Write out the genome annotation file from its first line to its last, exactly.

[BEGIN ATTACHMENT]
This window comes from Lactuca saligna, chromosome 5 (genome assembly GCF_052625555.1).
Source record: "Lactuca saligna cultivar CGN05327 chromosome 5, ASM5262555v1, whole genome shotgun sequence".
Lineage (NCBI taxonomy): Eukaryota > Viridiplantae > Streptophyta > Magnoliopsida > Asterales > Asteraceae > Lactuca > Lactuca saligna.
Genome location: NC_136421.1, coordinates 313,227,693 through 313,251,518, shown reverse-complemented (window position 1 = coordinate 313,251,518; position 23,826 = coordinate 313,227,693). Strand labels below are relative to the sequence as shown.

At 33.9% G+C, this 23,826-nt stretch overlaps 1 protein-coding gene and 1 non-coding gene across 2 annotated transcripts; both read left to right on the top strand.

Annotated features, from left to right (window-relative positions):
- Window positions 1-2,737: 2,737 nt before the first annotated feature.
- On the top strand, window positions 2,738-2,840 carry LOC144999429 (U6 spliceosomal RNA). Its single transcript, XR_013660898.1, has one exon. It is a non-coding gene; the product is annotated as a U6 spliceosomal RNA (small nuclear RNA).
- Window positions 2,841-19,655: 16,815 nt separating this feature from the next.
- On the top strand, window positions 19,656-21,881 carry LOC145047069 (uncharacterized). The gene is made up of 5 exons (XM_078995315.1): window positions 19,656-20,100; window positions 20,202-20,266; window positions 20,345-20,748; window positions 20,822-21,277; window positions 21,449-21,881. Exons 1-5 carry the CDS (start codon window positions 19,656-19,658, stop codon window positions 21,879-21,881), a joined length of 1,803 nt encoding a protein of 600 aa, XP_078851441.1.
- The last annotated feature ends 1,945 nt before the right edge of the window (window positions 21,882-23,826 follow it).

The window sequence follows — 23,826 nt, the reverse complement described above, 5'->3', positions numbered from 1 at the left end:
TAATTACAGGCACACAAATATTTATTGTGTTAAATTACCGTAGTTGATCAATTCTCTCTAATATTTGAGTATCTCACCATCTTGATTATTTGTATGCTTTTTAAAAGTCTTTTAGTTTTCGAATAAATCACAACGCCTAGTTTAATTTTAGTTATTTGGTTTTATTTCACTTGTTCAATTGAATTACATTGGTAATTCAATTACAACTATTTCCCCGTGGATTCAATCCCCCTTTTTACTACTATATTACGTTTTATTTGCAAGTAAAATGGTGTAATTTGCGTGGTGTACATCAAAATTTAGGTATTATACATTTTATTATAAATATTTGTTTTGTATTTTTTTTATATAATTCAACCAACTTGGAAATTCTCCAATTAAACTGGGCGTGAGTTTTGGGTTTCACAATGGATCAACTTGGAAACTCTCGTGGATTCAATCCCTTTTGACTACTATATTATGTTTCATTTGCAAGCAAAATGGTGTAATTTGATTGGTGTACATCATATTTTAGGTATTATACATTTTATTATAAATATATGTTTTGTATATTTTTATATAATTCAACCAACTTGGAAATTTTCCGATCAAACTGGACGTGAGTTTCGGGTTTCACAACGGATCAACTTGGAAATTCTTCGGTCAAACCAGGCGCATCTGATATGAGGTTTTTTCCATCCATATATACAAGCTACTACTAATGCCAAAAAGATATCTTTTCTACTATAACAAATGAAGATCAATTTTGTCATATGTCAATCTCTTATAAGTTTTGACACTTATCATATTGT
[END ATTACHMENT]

This window comes from Lactuca saligna, chromosome 5 (genome assembly GCF_052625555.1).
Source record: "Lactuca saligna cultivar CGN05327 chromosome 5, ASM5262555v1, whole genome shotgun sequence".
Lineage (NCBI taxonomy): Eukaryota > Viridiplantae > Streptophyta > Magnoliopsida > Asterales > Asteraceae > Lactuca > Lactuca saligna.
Genome location: NC_136421.1, coordinates 313,227,693 through 313,251,518, shown reverse-complemented (window position 1 = coordinate 313,251,518; position 23,826 = coordinate 313,227,693). Strand labels below are relative to the sequence as shown.

At 33.9% G+C, this 23,826-nt stretch overlaps 1 protein-coding gene and 1 non-coding gene across 2 annotated transcripts; both read left to right on the top strand.

Annotated features, from left to right (window-relative positions):
- Window positions 1-2,737: 2,737 nt before the first annotated feature.
- On the top strand, window positions 2,738-2,840 carry LOC144999429 (U6 spliceosomal RNA). Its single transcript, XR_013660898.1, has one exon. It is a non-coding gene; the product is annotated as a U6 spliceosomal RNA (small nuclear RNA).
- Window positions 2,841-19,655: 16,815 nt separating this feature from the next.
- On the top strand, window positions 19,656-21,881 carry LOC145047069 (uncharacterized). The gene is made up of 5 exons (XM_078995315.1): window positions 19,656-20,100; window positions 20,202-20,266; window positions 20,345-20,748; window positions 20,822-21,277; window positions 21,449-21,881. Exons 1-5 carry the CDS (start codon window positions 19,656-19,658, stop codon window positions 21,879-21,881), a joined length of 1,803 nt encoding a protein of 600 aa, XP_078851441.1.
- The last annotated feature ends 1,945 nt before the right edge of the window (window positions 21,882-23,826 follow it).

The window sequence follows — 23,826 nt, the reverse complement described above, 5'->3', positions numbered from 1 at the left end:
TAATTACAGGCACACAAATATTTATTGTGTTAAATTACCGTAGTTGATCAATTCTCTCTAATATTTGAGTATCTCACCATCTTGATTATTTGTATGCTTTTTAAAAGTCTTTTAGTTTTCGAATAAATCACAACGCCTAGTTTAATTTTAGTTATTTGGTTTTATTTCACTTGTTCAATTGAATTACATTGGTAATTCAATTACAACTATTTCCCCGTGGATTCAATCCCCCTTTTTACTACTATATTACGTTTTATTTGCAAGTAAAATGGTGTAATTTGCGTGGTGTACATCAAAATTTAGGTATTATACATTTTATTATAAATATTTGTTTTGTATTTTTTTTATATAATTCAACCAACTTGGAAATTCTCCAATTAAACTGGGCGTGAGTTTTGGGTTTCACAATGGATCAACTTGGAAACTCTCGTGGATTCAATCCCTTTTGACTACTATATTATGTTTCATTTGCAAGCAAAATGGTGTAATTTGATTGGTGTACATCATATTTTAGGTATTATACATTTTATTATAAATATATGTTTTGTATATTTTTATATAATTCAACCAACTTGGAAATTTTCCGATCAAACTGGACGTGAGTTTCGGGTTTCACAACGGATCAACTTGGAAATTCTTCGGTCAAACCAGGCGCATCTGATATGAGGTTTTTTCCATCCATATATACAAGCTACTACTAATGCCAAAAAGATATCTTTTCTACTATAACAAATGAAGATCAATTTTGTCATATGTCAATCTCTTATAAGTTTTGACACTTATCATATTGT